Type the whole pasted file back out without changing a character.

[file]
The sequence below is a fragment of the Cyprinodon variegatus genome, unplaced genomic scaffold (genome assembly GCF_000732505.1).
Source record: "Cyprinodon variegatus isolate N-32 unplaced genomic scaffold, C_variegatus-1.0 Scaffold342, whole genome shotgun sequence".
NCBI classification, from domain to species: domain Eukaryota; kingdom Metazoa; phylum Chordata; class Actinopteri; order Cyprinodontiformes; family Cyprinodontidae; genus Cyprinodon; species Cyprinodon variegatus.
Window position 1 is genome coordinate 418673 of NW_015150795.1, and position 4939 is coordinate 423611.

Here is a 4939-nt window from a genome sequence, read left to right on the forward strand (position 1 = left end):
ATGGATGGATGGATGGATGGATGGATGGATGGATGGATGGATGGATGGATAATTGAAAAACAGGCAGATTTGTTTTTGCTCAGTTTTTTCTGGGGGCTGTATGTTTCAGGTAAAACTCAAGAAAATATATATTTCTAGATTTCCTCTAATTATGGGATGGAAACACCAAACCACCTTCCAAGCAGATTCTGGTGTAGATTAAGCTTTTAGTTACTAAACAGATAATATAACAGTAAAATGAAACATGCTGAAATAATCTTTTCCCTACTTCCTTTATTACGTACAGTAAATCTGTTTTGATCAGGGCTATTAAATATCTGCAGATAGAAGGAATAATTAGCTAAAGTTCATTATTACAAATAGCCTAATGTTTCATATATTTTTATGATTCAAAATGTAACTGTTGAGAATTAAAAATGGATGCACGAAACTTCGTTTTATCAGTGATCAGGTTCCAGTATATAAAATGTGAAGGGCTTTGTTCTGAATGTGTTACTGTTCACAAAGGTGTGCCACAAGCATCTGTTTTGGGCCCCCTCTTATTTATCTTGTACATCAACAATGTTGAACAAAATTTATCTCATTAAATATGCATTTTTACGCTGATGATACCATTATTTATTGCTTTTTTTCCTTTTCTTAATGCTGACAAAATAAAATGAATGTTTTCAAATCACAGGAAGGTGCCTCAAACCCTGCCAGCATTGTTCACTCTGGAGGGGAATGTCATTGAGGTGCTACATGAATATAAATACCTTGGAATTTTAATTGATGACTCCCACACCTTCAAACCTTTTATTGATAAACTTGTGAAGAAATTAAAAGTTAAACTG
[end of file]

The sequence below is a fragment of the Cyprinodon variegatus genome, unplaced genomic scaffold (genome assembly GCF_000732505.1).
Source record: "Cyprinodon variegatus isolate N-32 unplaced genomic scaffold, C_variegatus-1.0 Scaffold342, whole genome shotgun sequence".
NCBI classification, from domain to species: domain Eukaryota; kingdom Metazoa; phylum Chordata; class Actinopteri; order Cyprinodontiformes; family Cyprinodontidae; genus Cyprinodon; species Cyprinodon variegatus.
Window position 1 is genome coordinate 418673 of NW_015150795.1, and position 4939 is coordinate 423611.

Here is a 4939-nt window from a genome sequence, read left to right on the forward strand (position 1 = left end):
ATGGATGGATGGATGGATGGATGGATGGATGGATGGATGGATGGATGGATAATTGAAAAACAGGCAGATTTGTTTTTGCTCAGTTTTTTCTGGGGGCTGTATGTTTCAGGTAAAACTCAAGAAAATATATATTTCTAGATTTCCTCTAATTATGGGATGGAAACACCAAACCACCTTCCAAGCAGATTCTGGTGTAGATTAAGCTTTTAGTTACTAAACAGATAATATAACAGTAAAATGAAACATGCTGAAATAATCTTTTCCCTACTTCCTTTATTACGTACAGTAAATCTGTTTTGATCAGGGCTATTAAATATCTGCAGATAGAAGGAATAATTAGCTAAAGTTCATTATTACAAATAGCCTAATGTTTCATATATTTTTATGATTCAAAATGTAACTGTTGAGAATTAAAAATGGATGCACGAAACTTCGTTTTATCAGTGATCAGGTTCCAGTATATAAAATGTGAAGGGCTTTGTTCTGAATGTGTTACTGTTCACAAAGGTGTGCCACAAGCATCTGTTTTGGGCCCCCTCTTATTTATCTTGTACATCAACAATGTTGAACAAAATTTATCTCATTAAATATGCATTTTTACGCTGATGATACCATTATTTATTGCTTTTTTTCCTTTTCTTAATGCTGACAAAATAAAATGAATGTTTTCAAATCACAGGAAGGTGCCTCAAACCCTGCCAGCATTGTTCACTCTGGAGGGGAATGTCATTGAGGTGCTACATGAATATAAATACCTTGGAATTTTAATTGATGACTCCCACACCTTCAAACCTTTTATTGATAAACTTGTGAAGAAATTAAAAGTTAAACTG